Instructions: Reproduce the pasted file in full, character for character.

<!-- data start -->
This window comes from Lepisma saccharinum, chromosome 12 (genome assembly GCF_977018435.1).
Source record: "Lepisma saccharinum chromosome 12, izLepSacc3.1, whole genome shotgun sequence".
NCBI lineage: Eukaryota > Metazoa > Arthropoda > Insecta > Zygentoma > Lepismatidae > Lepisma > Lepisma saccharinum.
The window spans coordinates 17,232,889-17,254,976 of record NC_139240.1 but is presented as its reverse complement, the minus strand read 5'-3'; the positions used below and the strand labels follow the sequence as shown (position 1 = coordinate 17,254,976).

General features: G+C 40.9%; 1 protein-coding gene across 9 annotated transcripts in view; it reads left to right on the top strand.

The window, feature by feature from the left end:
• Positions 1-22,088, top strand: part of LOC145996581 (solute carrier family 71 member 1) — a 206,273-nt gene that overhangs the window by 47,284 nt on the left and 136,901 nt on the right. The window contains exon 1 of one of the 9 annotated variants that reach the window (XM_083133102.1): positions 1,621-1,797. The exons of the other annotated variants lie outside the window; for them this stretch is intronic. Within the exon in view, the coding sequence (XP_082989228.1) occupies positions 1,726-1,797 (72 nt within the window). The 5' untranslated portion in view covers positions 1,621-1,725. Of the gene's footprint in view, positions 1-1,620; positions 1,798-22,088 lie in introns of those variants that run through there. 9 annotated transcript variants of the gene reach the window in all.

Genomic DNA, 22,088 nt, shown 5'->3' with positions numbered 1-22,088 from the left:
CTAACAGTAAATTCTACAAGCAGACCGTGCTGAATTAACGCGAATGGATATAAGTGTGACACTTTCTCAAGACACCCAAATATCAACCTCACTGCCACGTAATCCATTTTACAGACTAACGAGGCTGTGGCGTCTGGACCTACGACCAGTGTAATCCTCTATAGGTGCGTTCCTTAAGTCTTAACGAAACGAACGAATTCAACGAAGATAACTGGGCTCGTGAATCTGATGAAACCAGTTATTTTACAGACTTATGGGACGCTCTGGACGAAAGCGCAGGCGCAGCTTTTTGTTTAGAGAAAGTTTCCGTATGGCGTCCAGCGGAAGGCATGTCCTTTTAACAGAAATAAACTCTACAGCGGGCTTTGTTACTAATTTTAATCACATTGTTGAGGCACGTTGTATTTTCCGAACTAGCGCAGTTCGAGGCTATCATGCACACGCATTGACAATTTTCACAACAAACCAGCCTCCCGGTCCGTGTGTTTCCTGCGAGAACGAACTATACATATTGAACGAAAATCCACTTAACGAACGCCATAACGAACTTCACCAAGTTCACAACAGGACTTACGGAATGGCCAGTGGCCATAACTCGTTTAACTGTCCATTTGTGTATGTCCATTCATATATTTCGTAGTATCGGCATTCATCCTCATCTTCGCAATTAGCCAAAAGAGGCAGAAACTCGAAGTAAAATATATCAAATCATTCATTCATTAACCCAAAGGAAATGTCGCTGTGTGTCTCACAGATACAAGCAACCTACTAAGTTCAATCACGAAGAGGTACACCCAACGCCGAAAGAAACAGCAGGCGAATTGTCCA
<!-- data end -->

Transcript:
This window comes from Lepisma saccharinum, chromosome 12 (genome assembly GCF_977018435.1).
Source record: "Lepisma saccharinum chromosome 12, izLepSacc3.1, whole genome shotgun sequence".
NCBI lineage: Eukaryota > Metazoa > Arthropoda > Insecta > Zygentoma > Lepismatidae > Lepisma > Lepisma saccharinum.
The window spans coordinates 17,232,889-17,254,976 of record NC_139240.1 but is presented as its reverse complement, the minus strand read 5'-3'; the positions used below and the strand labels follow the sequence as shown (position 1 = coordinate 17,254,976).

General features: G+C 40.9%; 1 protein-coding gene across 9 annotated transcripts in view; it reads left to right on the top strand.

The window, feature by feature from the left end:
• Positions 1-22,088, top strand: part of LOC145996581 (solute carrier family 71 member 1) — a 206,273-nt gene that overhangs the window by 47,284 nt on the left and 136,901 nt on the right. The window contains exon 1 of one of the 9 annotated variants that reach the window (XM_083133102.1): positions 1,621-1,797. The exons of the other annotated variants lie outside the window; for them this stretch is intronic. Within the exon in view, the coding sequence (XP_082989228.1) occupies positions 1,726-1,797 (72 nt within the window). The 5' untranslated portion in view covers positions 1,621-1,725. Of the gene's footprint in view, positions 1-1,620; positions 1,798-22,088 lie in introns of those variants that run through there. 9 annotated transcript variants of the gene reach the window in all.

Genomic DNA, 22,088 nt, shown 5'->3' with positions numbered 1-22,088 from the left:
CTAACAGTAAATTCTACAAGCAGACCGTGCTGAATTAACGCGAATGGATATAAGTGTGACACTTTCTCAAGACACCCAAATATCAACCTCACTGCCACGTAATCCATTTTACAGACTAACGAGGCTGTGGCGTCTGGACCTACGACCAGTGTAATCCTCTATAGGTGCGTTCCTTAAGTCTTAACGAAACGAACGAATTCAACGAAGATAACTGGGCTCGTGAATCTGATGAAACCAGTTATTTTACAGACTTATGGGACGCTCTGGACGAAAGCGCAGGCGCAGCTTTTTGTTTAGAGAAAGTTTCCGTATGGCGTCCAGCGGAAGGCATGTCCTTTTAACAGAAATAAACTCTACAGCGGGCTTTGTTACTAATTTTAATCACATTGTTGAGGCACGTTGTATTTTCCGAACTAGCGCAGTTCGAGGCTATCATGCACACGCATTGACAATTTTCACAACAAACCAGCCTCCCGGTCCGTGTGTTTCCTGCGAGAACGAACTATACATATTGAACGAAAATCCACTTAACGAACGCCATAACGAACTTCACCAAGTTCACAACAGGACTTACGGAATGGCCAGTGGCCATAACTCGTTTAACTGTCCATTTGTGTATGTCCATTCATATATTTCGTAGTATCGGCATTCATCCTCATCTTCGCAATTAGCCAAAAGAGGCAGAAACTCGAAGTAAAATATATCAAATCATTCATTCATTAACCCAAAGGAAATGTCGCTGTGTGTCTCACAGATACAAGCAACCTACTAAGTTCAATCACGAAGAGGTACACCCAACGCCGAAAGAAACAGCAGGCGAATTGTCCA